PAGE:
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Teaching English Abroad at the Ripe Old Age of 40
Written by: Adrienne Glenn
Last Updated: March 19, 2021
In many jobs, age can be a burden. Even though the concept of aging has slightly improved in the good ol’ US of A, and the wisdom of age is much more appreciated than it was in the past, many jobs will still pass your resume by if they get a whiff of an age above the 40 mark. The wonderful thing about teaching is that this is NOT the case. Schools, institutes, and private students are all often grateful to see a candidate with some years under their belt. Because with years, you usually also bring experience, reliability, responsibility and a honking suitcase of wisdom. Though I was aware of the age difference, I chose not to let it dampen my excitement. I am a firm believer that surrounding yourself with the air of youth aids in your ability to stay young.
While many of us at home are used to our English teachers being of advanced age, the world of teaching English as a second language abroad is very much a different experience. For those that have already been through the TEFL training courses, they will attest that the average age of most teachers-to-be is in the decade of their 20s. I very quickly noticed that I was one of the oldest in my course, and the age gap became glaringly apparent as the course continued, and I forewent multiple nights out to stay in and study. Nerd! Though I was aware of the age difference, I chose not to let it dampen my excitement. I am a firm believer that surrounding yourself with the air of youth aids in your ability to stay young, and because of this belief, I embraced the chance to experience the TEFL course with some youthful abandon, while also applying my mature focus in equal amounts.
The truth is, usually few people of a more advanced age have limited “burdens” and the ability to upend their life and move across the globe at a moment’s notice. So, in contrast to the majority of your teaching counterparts, you actually have a leg up. Your age is, in fact, a competitive edge. Some of us consciously made the choice to be unattached at this point our lives, and some of us were not awarded the honor of family, but whatever the reason behind it may be… if you have gotten to the point of considering this path, you are probably relatively unattached. This lack of attachment, in turn, allows you give a lot to your teaching craft. And what better time to embark on an adventure, spread your knowledge with other parts of the world, while also amassing exorbitant amounts of new wisdom? I decided that I would not let my age be a factor in the decision. And I can tell you now that I was not wrong.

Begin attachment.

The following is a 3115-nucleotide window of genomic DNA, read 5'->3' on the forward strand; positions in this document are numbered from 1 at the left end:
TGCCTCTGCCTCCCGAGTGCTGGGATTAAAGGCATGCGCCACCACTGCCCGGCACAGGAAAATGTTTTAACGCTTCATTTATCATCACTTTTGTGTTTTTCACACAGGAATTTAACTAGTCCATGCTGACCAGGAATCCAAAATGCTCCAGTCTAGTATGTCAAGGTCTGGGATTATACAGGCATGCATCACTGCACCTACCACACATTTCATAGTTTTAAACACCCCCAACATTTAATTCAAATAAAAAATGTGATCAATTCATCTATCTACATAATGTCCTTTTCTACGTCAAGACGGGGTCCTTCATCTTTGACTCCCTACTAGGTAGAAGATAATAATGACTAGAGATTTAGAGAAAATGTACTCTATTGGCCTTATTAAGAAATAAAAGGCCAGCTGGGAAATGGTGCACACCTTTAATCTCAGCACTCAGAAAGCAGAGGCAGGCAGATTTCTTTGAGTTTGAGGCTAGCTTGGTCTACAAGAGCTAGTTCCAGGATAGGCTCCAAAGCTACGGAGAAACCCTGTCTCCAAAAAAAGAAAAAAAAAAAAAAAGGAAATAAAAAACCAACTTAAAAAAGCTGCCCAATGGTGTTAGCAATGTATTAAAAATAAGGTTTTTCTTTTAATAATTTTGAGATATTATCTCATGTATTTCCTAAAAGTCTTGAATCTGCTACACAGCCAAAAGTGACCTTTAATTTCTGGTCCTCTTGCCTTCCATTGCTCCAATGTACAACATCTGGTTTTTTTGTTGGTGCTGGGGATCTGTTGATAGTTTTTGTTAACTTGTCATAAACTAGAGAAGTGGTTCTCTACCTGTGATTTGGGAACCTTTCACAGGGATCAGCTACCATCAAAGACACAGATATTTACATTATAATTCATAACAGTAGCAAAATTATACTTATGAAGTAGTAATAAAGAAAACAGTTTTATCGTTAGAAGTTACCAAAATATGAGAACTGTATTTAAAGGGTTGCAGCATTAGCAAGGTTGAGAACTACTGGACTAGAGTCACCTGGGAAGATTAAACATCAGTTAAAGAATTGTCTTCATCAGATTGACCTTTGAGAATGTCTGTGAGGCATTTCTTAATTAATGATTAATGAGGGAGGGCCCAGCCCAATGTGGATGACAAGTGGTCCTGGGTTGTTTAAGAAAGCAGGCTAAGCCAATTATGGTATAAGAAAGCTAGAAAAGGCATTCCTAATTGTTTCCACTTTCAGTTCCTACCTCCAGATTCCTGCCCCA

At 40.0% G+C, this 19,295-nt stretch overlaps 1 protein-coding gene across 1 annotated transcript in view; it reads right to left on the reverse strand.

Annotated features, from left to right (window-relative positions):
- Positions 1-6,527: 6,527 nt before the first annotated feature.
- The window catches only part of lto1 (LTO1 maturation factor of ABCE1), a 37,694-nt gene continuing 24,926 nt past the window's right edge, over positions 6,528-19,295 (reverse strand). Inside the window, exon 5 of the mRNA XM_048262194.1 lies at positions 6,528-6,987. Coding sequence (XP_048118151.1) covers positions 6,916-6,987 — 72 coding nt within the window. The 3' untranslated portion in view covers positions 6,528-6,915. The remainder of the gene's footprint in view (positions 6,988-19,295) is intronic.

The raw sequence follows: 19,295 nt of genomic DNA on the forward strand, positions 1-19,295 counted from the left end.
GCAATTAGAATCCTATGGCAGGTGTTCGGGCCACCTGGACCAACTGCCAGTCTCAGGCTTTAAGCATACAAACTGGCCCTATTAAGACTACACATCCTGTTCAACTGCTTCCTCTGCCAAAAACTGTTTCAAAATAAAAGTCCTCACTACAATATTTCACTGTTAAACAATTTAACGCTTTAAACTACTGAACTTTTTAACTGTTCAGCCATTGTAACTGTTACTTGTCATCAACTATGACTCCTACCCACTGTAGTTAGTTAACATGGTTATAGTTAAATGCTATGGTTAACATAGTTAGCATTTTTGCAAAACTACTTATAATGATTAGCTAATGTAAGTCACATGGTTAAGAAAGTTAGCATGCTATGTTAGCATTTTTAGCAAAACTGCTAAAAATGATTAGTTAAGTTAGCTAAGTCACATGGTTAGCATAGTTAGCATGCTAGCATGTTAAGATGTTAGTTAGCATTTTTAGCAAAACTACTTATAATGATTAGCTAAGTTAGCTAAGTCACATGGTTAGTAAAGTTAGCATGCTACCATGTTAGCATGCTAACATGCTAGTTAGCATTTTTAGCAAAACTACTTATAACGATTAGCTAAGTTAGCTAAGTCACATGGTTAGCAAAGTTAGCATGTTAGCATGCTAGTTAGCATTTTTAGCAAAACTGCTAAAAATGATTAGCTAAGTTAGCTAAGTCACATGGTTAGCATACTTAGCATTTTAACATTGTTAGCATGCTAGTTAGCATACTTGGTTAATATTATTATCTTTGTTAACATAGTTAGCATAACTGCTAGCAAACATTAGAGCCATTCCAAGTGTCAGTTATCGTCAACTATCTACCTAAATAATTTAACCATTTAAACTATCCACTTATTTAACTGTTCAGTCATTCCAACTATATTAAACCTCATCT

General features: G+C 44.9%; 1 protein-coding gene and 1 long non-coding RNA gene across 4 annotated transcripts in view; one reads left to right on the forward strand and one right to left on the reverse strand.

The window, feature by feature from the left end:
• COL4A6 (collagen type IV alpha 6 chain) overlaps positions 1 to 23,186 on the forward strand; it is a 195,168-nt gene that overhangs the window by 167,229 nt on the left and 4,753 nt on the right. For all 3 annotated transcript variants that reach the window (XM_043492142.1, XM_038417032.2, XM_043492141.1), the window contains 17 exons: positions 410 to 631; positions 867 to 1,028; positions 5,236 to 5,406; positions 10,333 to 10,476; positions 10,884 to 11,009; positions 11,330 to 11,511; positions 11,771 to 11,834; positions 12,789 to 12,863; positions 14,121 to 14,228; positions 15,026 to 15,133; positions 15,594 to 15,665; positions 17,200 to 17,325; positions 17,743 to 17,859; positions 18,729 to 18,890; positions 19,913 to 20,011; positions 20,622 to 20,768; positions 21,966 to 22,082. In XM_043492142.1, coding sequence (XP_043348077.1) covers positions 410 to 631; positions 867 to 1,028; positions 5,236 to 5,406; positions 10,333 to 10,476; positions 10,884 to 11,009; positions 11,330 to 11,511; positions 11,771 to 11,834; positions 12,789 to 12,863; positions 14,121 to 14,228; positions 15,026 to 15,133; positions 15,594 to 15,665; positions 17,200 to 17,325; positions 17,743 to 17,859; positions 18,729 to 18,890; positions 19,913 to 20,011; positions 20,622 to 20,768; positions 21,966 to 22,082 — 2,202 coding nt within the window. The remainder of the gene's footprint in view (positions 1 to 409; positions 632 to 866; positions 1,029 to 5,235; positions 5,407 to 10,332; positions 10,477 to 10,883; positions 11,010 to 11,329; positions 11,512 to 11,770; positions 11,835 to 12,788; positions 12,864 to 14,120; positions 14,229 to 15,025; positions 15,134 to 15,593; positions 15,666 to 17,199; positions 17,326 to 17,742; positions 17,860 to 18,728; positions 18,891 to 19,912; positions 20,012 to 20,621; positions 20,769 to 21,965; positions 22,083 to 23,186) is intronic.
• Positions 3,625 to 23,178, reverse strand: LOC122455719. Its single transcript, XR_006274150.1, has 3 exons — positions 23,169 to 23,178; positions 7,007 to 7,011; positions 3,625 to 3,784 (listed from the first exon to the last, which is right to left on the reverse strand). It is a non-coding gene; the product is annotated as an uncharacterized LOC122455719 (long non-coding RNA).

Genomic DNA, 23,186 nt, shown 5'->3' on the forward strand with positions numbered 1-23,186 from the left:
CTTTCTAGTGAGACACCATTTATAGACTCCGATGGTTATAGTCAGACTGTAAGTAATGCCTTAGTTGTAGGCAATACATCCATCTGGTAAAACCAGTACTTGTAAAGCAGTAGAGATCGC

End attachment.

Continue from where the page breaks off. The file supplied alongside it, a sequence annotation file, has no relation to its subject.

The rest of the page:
I had many concerns about my age when I first began thinking of heaving myself onto this new career path. I asked my program coordinator about it ad nauseum and he reassured me each time that it was not an issue. I questioned many, many people. I did countless late night internet searches. Finally, after watching The Best Exotic Marigold Hotel and getting inspired by characters twice my age stepping towards new opportunities, I decided that I would not let my age be a factor in the decision. And I can tell you now that I was not wrong. It has been nothing but an asset, truly.
Two and a half years ago, Prague was where my teaching journey began when I took a course with an ITA partner school. So it is quite fitting that a Franz Kafka quote came to mind when I began thinking of this article: “Youth is happy because it has the capacity to see beauty. Anyone who keeps the ability to see beauty, never grows old.” Our minds are powerful, and we can place ourselves anywhere. If we make the choice to see life as an open opportunity full of beauty and experience, it will be. So go forth, share your knowledge with the world, and don’t let the count of your birthdays dissuade you from setting out on the career adventure of a lifetime.
If we make the choice to see life as an open opportunity full of beauty and experience, it will be.
With many countries now stamped in my passport, I can state with humble surety that the US is one of the few countries skilled in the ability to make women believe that age is a detriment. In many places around the world, age is revered and respected. A woman’s value does not diminish with age; in fact, from my viewpoint, her worth usually increases in other’s eyes. This is, of course, the same for men who may be interested in taking part in the teach abroad journey. I don’t want to leave you fellas out! As a gal myself, sharing my experience, I feel the need to come at this from a slightly feminist viewpoint.
As your years pass by, the respect for the word ‘regret’ also strengthens. And in 2.5 years, I have not encountered a tinge of regret. But if perhaps my reassurances have left you with remnants of doubt, and you are still waffling with the idea of taking the leap; if you are unsure of whether teaching abroad is right for you, I would like to impart some priceless bathroom graffiti knowledge that I encountered on my travels: Always remember if in doubt dance all about. The answer WILL come to you.
A California girl, born and raised, Adrienne always itched to pack up and leave for France with nothing in her hand but a suitcase. At the age of 38, that dream materialized for her, only in the form of another European country, the Czech Republic, where she began teaching English. She has since taught English in Argentina, Costa Rica, and is currently teaching in Guatemala.
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